— Yul Brynner

In part III and IV I discussed solutions for a circular problem where two indices performed a race within a circular buffer; that is, either index could be ahead of the other.

Sometimes, however, life is simpler and it is always known which index is the leader, and thus the winner — from the outset:

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0 1 2 3 4 5 6 7 8 9 ^ ^ b a |

In this example, provided we know that b must always be ahead of a, we can deduce that b has wrapped around and the distance between a and b is 4.

Either implementation (the one given in part III and the one given in part IV) of circular_distance will return the same result:

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circular_distance(8, 2, 10) == 4 |

However, both will fail for this case:

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0 1 2 3 4 5 6 7 8 9 ^ ^ b a circular_distance(8, 4, 10) == -4 |

Why? Under the premise that b is always ahead of a, the distance is +6 not -4. circular_distance computes the wrong result because it assumes that the leading index is less than half the circular buffer size ahead of the other index. This assumption was made (I called it ‘invariant’ at the time) to be able to compute the circular distance *even if it is not known which index is ahead of which*.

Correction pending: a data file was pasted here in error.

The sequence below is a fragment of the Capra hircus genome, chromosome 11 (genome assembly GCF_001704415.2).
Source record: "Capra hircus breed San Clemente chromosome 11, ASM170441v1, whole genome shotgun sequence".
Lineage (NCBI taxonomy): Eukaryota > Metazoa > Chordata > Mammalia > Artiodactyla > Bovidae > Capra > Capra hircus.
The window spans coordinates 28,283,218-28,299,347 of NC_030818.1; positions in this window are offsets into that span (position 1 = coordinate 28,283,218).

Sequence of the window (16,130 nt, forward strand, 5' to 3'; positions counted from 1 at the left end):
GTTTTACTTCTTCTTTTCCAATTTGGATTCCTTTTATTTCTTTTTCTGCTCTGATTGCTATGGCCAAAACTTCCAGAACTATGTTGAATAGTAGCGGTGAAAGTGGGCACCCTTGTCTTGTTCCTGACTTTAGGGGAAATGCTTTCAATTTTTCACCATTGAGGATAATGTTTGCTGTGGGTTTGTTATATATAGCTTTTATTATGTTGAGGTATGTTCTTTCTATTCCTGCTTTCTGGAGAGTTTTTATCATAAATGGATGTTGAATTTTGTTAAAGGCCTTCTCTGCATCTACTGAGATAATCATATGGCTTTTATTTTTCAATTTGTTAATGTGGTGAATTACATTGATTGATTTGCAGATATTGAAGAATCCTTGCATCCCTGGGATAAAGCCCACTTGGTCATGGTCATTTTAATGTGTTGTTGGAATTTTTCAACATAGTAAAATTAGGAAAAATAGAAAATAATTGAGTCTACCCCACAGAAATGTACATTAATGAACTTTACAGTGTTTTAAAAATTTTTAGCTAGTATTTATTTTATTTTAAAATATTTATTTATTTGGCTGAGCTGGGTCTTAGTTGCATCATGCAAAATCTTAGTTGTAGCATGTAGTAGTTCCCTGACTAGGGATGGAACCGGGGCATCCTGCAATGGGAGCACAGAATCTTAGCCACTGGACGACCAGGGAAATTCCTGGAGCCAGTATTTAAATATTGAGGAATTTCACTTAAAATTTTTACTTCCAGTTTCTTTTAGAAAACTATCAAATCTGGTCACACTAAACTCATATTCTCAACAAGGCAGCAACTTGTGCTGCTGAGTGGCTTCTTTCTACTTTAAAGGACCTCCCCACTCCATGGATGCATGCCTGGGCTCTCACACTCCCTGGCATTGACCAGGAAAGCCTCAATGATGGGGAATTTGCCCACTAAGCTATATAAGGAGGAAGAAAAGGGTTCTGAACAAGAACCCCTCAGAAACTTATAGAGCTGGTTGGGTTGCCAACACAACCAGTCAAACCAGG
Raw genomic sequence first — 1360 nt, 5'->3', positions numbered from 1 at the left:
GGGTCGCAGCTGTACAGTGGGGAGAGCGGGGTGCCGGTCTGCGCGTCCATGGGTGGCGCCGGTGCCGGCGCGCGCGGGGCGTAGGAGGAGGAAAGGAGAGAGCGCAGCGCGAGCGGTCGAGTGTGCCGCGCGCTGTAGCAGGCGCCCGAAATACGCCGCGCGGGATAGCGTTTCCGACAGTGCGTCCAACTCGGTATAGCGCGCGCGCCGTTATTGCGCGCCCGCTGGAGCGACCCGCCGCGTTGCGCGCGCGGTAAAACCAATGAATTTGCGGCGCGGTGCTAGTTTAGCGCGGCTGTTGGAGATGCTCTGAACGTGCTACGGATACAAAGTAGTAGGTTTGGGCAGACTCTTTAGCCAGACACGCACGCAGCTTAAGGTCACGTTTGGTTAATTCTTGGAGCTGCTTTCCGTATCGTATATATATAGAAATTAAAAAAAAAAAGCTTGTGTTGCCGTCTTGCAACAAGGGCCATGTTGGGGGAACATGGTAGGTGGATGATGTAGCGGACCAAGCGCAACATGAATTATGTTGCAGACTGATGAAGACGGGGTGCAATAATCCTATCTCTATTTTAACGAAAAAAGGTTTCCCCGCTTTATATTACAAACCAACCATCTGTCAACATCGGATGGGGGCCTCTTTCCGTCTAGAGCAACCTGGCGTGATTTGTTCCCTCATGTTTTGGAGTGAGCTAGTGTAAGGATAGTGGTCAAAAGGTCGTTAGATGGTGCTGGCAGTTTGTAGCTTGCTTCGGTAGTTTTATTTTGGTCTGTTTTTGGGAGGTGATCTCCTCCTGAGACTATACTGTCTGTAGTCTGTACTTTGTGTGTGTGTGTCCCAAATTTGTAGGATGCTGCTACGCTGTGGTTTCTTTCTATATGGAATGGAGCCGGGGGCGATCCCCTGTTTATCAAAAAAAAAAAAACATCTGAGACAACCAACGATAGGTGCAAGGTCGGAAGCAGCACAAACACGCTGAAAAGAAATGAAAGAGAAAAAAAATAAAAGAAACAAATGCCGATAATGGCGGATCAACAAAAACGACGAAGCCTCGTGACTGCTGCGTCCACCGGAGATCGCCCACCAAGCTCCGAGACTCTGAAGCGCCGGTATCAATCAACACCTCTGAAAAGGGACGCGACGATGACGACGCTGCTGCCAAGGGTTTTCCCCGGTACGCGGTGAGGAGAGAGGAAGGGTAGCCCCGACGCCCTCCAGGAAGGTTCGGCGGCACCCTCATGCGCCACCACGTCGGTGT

Based on the prerequisite that b is always ahead of a we can give a simplified version of the circular_distance function from part III:

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circular_lead(a, b, N): return (b - a) mod N |

I call this function circular_lead instead of circular_distance to emphasize that it returns how much b is ahead of a, which is always a positive number. As usual, all the restrictions (and optimizations) regarding the mod operator apply. In C, which lacks a true mod operator, a generic, portable implementation looks like this:

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size_t circular_lead(size_t a, size_t b, size_t N) { if (b >= a) return b - a; return N - (a - b); } |

In situations where one index is known to be ahead of the other, circular_lead has an edge over circular_distance because it supports distances in the range 0 to N-1, whereas circular_distance only supports ranges from 0 to (N-1)/2. This is always the case in “monotonically increasing” scenarios, like run-time measurement, at least until the flux capacitor is invented. Hence, the last example of part IV can be rewritten like this:

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volatile uint32_t g_systemTime; // Wraps around. ... uint32_t start = g_systemTime; // Do some lengthy operation. After that, we know // that 'g_systemTime' will be ahead of 'start'. unt32_t delta = circular_lead_32bit(start, g_systemTime); |

If we replace the mod operator with a cast to uint32_t, circular_lead_32bit boils down to this:

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inline uint32_t circular_lead_32bit(uint32_t a, uint32_t b) { return (uint32_t) (b - a); } |

[For the mathematically inclined: What we are really talking about here is residue class rings, a concept used by all contemporary computers. I might explore the number theory behind this and other circular topics in a future post.]

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